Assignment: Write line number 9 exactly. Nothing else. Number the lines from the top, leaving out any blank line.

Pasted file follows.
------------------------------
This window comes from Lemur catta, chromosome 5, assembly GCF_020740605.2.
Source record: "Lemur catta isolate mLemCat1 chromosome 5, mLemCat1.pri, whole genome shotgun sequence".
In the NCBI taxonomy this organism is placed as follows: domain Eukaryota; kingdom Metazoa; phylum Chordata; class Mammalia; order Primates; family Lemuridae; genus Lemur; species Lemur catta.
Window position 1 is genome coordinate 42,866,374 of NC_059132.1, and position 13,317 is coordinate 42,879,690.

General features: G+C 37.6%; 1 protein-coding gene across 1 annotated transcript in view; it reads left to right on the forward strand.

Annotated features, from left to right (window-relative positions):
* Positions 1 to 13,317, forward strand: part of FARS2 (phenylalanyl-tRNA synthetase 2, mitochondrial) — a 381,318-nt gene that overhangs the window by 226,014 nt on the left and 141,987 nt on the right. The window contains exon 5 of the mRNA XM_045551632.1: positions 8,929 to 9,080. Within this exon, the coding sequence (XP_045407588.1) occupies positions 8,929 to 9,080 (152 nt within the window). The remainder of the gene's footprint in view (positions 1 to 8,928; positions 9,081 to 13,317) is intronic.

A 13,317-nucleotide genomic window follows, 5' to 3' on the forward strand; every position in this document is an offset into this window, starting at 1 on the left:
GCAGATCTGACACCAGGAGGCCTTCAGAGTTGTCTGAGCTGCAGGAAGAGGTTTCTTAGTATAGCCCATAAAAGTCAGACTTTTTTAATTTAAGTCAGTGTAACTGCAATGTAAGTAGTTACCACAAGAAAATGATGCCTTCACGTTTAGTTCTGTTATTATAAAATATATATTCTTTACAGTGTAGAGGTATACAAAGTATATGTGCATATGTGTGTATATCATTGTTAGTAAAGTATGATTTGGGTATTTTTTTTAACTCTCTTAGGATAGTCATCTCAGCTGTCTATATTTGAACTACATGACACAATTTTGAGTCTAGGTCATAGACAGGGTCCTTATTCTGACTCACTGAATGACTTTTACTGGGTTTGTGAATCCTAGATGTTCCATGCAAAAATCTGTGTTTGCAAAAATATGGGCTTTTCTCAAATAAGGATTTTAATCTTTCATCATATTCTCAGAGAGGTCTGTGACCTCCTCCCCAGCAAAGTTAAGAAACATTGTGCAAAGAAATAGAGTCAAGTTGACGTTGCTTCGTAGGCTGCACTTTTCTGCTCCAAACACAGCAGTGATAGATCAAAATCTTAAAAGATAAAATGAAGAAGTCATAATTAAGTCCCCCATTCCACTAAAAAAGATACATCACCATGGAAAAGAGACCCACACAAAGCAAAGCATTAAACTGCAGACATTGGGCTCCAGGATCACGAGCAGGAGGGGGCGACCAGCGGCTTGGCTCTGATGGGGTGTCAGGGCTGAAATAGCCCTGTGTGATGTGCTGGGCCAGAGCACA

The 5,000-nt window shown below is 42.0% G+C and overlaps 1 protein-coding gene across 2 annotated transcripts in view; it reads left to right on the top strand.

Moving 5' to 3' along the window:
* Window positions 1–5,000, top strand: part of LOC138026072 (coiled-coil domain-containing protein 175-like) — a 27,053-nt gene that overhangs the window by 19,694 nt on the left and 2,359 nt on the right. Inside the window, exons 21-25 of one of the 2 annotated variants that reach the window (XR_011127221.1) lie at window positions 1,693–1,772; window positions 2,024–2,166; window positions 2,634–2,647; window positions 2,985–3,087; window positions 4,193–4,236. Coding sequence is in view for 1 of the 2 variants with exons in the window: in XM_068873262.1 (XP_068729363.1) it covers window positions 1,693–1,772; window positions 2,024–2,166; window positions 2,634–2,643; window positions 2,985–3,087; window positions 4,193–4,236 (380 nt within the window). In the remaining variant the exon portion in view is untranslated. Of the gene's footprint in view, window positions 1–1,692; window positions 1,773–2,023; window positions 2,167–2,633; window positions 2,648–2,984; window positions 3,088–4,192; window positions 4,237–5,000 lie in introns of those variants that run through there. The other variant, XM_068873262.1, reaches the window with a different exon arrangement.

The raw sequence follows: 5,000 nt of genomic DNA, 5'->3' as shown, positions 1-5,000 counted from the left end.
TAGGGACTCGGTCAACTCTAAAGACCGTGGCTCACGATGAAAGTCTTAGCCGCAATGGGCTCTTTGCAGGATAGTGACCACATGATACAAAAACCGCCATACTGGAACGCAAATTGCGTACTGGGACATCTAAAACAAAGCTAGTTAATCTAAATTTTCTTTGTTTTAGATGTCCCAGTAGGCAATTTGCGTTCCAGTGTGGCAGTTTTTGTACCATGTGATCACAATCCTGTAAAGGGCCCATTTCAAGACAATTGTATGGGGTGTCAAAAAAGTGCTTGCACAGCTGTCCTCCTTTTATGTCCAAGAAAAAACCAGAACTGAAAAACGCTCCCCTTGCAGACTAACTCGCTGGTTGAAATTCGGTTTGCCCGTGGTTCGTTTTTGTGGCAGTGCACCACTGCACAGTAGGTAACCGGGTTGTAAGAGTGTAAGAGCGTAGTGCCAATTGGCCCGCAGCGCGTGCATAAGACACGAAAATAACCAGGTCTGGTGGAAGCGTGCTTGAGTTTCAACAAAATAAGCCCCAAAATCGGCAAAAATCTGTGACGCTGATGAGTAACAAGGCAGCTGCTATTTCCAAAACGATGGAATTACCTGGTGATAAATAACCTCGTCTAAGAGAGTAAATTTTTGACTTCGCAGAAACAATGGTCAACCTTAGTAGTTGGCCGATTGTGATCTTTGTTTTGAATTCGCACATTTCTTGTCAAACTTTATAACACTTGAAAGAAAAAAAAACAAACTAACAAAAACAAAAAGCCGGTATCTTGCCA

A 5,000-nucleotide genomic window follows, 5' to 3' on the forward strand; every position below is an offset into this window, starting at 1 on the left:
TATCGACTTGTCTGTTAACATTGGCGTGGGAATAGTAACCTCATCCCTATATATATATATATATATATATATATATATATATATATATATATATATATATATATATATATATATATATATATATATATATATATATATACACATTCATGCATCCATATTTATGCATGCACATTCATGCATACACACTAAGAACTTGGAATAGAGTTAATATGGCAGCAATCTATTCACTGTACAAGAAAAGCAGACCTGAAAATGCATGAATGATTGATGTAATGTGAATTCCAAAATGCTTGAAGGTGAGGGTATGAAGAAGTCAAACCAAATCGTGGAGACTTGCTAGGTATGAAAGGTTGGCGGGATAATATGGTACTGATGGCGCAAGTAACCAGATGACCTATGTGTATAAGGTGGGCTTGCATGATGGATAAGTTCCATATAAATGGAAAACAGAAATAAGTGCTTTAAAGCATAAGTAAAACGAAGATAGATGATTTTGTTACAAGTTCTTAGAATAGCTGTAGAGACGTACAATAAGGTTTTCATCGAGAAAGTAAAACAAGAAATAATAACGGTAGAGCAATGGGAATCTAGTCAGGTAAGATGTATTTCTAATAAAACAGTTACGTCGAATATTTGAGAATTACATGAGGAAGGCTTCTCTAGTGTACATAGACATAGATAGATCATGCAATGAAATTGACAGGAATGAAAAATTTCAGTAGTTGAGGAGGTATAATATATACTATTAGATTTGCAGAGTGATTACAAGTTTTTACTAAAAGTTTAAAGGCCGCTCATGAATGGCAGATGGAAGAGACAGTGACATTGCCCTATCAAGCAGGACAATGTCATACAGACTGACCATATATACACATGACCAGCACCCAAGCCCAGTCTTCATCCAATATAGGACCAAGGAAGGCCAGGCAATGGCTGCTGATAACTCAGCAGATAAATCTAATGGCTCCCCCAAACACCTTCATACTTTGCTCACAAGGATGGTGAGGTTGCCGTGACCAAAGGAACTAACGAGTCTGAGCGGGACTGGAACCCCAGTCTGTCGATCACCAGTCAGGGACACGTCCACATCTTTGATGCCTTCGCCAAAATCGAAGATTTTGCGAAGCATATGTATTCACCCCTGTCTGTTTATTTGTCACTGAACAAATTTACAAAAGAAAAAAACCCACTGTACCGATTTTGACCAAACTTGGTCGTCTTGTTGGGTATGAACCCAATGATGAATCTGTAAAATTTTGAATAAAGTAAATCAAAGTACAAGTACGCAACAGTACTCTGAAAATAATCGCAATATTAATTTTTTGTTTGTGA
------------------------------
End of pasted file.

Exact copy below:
GCAGATCTGACACCAGGAGGCCTTCAGAGTTGTCTGAGCTGCAGGAAGAGGTTTCTTAGTATAGCCCATAAAAGTCAGACTTTTTTAATTTAAGTCAGTGTAACTGCAATGTAAGTAGTTACCACAAGAAAATGATGCCTTCACGTTTAGTTCTGTTATTATAAAATATATATTCTTTACAGTGTAGAGGTATACAAAGTATATGTGCATATGTGTGTATATCATTGTTAGTAAAGTATGATTTGGGTATTTTTTTTAACTCTCTTAGGATAGTCATCTCAGCTGTCTATATTTGAACTACATGACACAATTTTGAGTCTAGGTCATAGACAGGGTCCTTATTCTGACTCACTGAATGACTTTTACTGGGTTTGTGAATCCTAGATGTTCCATGCAAAAATCTGTGTTTGCAAAAATATGGGCTTTTCTCAAATAAGGATTTTAATCTTTCATCATATTCTCAGAGAGGTCTGTGACCTCCTCCCCAGCAAAGTTAAGAAACATTGTGCAAAGAAATAGAGTCAAGTTGACGTTGCTTCGTAGGCTGCACTTTTCTGCTCCAAACACAGCAGTGATAGATCAAAATCTTAAAAGATAAAATGAAGAAGTCATAATTAAGTCCCCCATTCCACTAAAAAAGATACATCACCATGGAAAAGAGACCCACACAAAGCAAAGCATTAAACTGCAGACATTGGGCTCCAGGATCACGAGCAGGAGGGGGCGACCAGCGGCTTGGCTCTGATGGGGTGTCAGGGCTGAAATAGCCCTGTGTGATGTGCTGGGCCAGAGCACA